Friday, March 10, 2006

Thoughts on Rumsfeld v FAIR

The Supreme Court of the United States recently decided Rumsfeld vs Forum for Academic and Institutional Rights, Inc. A coalition of American law schools whose policies denied the US military equal access to career facilities at those schools under non-discrimination policies were fighting the Solomon Amendment. This statute (10 U.S.C. § 983) allowed the US government to withhold federal funding to those institutions who refused the military access equal to any other employer receiving the most favourable treatment. The non-discrimination policies related to the treatment of homosexuals in the military, including the "don't ask, don't tell" policy which was instituted under President Clinton.

I noticed the judgement first at Mental Meanderings in a post headed "Can't stop them now" which referenced SCOTUSblog's coverage. Somewhat irritated, in comments I pointed out to Fiona that Chief Justice Roberts had said quite the opposite -
The Solomon Amendment gives universities a choice: Either allow military recruiters the same access to students afforded any other recruiter or forgo certain federal funds.
I cut back a later comment on Fiona's reaction (think of the poor law schools, the impoverised creatures that they are) as the length was getting out of hand, with the intention of expanding on it here.

Despite Fiona's assertion that "all experts appear to be happy" with such a down-the-line reversal, it's hard to find them unless you're talking about people like Roger Alford who (at point 3) favour military recruitment of lawyers (and therefore probably didn't support Rummy v Fair at all). On the other hand, ACLU is certainly not happy. Nor is the Human Rights Campaign.

On's coverage, John Banzhaf, a law professor at George Washington University is quoted:
"One interesting part of today’s ruling," Banzhaf wrote in an e-mail message, "is how so many nationally known law professors at top law schools like Harvard, Yale, and Columbia (and my own law school) could have been so very wrong in putting together this lawsuit to challenge the Solomon amendment, and in asserting that the statute violated the First Amendment under no less that four different constitutional theories. Every single justice who participated — liberal, conservative, and middle of the road — ruled without exception that all of the legal theories they advanced were without merit."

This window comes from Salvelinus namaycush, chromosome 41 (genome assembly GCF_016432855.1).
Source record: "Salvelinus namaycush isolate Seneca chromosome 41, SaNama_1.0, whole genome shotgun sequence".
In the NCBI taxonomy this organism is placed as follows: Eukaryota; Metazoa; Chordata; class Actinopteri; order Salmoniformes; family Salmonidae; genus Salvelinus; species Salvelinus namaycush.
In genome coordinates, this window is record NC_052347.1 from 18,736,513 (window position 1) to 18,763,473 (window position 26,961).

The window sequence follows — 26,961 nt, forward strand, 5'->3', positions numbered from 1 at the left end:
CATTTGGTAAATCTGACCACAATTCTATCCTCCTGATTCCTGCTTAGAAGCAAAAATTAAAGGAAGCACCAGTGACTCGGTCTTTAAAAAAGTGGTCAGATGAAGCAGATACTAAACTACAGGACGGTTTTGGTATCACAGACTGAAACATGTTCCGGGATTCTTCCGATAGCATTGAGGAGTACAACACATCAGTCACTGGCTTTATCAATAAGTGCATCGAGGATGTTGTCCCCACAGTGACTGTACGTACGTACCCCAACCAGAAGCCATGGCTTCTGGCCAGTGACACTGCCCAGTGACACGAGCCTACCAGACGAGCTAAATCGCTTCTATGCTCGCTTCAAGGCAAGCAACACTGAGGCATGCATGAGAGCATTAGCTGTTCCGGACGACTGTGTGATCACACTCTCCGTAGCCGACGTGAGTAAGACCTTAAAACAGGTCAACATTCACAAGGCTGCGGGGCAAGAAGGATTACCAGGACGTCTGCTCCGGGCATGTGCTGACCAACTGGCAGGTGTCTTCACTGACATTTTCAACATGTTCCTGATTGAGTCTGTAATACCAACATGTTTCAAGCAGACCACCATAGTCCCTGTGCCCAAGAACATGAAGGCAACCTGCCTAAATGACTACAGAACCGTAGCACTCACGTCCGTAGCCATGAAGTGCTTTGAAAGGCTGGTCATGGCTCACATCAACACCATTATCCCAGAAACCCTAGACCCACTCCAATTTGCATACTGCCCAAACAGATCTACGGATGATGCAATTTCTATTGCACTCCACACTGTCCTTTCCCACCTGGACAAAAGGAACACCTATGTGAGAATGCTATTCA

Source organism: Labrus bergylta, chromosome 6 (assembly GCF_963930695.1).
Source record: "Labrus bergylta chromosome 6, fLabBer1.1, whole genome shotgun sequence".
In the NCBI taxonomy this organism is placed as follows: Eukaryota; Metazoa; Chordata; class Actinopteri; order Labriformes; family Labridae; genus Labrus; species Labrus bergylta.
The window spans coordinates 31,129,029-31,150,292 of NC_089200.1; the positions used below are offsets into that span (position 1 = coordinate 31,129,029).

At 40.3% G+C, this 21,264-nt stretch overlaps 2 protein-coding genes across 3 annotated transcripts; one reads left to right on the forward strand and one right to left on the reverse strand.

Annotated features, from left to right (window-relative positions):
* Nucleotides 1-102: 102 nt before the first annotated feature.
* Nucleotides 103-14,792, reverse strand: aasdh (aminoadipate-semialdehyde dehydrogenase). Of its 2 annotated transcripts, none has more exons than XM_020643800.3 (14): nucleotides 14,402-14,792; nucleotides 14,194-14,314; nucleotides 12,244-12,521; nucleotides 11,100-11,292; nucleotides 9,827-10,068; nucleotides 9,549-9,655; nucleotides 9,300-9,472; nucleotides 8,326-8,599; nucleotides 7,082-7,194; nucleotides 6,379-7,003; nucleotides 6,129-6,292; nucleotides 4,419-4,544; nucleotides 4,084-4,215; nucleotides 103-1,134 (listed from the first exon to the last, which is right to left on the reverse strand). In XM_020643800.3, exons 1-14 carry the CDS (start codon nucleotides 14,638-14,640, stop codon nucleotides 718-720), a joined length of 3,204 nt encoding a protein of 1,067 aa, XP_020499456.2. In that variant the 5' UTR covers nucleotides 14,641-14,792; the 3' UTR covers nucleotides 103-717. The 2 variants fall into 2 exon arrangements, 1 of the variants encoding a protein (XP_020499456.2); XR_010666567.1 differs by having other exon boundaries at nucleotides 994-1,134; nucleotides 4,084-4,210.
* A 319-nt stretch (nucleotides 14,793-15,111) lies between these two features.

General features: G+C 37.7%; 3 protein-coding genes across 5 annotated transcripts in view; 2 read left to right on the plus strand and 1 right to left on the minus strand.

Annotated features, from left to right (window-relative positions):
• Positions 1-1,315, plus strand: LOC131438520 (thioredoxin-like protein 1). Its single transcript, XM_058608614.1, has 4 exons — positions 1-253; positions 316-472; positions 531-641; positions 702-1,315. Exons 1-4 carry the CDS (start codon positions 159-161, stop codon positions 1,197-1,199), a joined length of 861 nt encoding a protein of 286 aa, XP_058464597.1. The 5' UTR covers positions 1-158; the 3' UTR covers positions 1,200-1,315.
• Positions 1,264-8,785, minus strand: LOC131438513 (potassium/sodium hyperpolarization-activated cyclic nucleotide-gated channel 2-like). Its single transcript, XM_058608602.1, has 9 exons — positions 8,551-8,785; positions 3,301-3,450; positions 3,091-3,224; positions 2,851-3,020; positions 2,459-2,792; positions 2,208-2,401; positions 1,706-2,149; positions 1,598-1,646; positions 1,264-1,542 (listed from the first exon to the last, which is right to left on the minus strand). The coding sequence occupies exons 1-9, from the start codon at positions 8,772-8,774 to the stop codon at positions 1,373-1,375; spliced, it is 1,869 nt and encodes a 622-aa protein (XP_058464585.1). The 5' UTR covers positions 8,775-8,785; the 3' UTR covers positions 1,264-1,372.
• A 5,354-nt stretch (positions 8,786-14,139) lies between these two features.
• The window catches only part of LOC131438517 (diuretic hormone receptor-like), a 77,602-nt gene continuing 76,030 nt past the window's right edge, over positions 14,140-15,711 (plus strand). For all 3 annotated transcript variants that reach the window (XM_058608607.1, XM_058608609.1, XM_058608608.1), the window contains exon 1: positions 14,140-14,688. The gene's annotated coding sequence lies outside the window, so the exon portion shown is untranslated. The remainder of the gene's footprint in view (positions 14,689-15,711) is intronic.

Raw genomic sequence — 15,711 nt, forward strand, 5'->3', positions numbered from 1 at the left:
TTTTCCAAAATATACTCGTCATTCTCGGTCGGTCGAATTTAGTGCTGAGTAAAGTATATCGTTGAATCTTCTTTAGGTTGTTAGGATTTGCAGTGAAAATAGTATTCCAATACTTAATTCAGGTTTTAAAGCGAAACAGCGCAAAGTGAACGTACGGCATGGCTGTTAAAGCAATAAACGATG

Alford argues in favour of allowing recruiters to boost the degree of legal knowledge in the military in respect of the scandals such as Abu Ghraib and Gitmo citing the brief from the Judge Advocates Association. Recruiting military lawyers with a human rights background may also bring forward the day when the military itself requests removal of Article 125 of the Uniform Code - this article argues dissuading lawyers from joining JAG will not help achieve that.

As for "however will they manage without Uncle Sam's dollars" - boo hoo. Principle is fine until it costs some academic funding. I find it amusing that while independent law schools like Vermont Law School, New York Law School and William Mitchell College of Law in Minnesota were willing to forgo the funding prior to the SCOTUS ruling, the head of Stanford Law says refusing fed dollars would close Stanford's medicine and science faculties - not the law school though?

Some of these colleges have enormous endowment and alumni funds and could probably have fought it out on behalf of their poorer fellows for a while but instead have caved at the thought of forgoing the fed money which would hurt their budgets and pay. Harvard has a $25,000,000,000 endowment, for example. But that would have involved persuading the other faculties to share the pain - harder than a Supreme Court brief seemingly.

The law schools have an 8-0 decision to hide behind instead of pressing forward with their convictions. "Oh well we tried", if SCOTUS won't impose a solution too bad. As an ordinary person I used to feel bad when I discovered a service I used (like Sandals - which rescinded their hetero-only policy in 2004, but don't publicise it) or intended to use wasn't equality-friendly and avoided them where feasible (no more Domino's pizza for me) - I guess if it costs me more money or other hassle to avoid them I need not worry and can say "the best law schools in the US take the same view".

Worst of all - the law schools have yielded liberty in preference to monetary security (to invoke the over invoked Benjamin Franklin quote) when the Solomon Amendment is a possible precursor to a future No Undergrad Left Behind Act, with implications for turning student information over to recruiters. The sight of Ivy League schools sticking to their principles at a cost could have sparked a national debate on federal mandates in education, but that ship has sailed.
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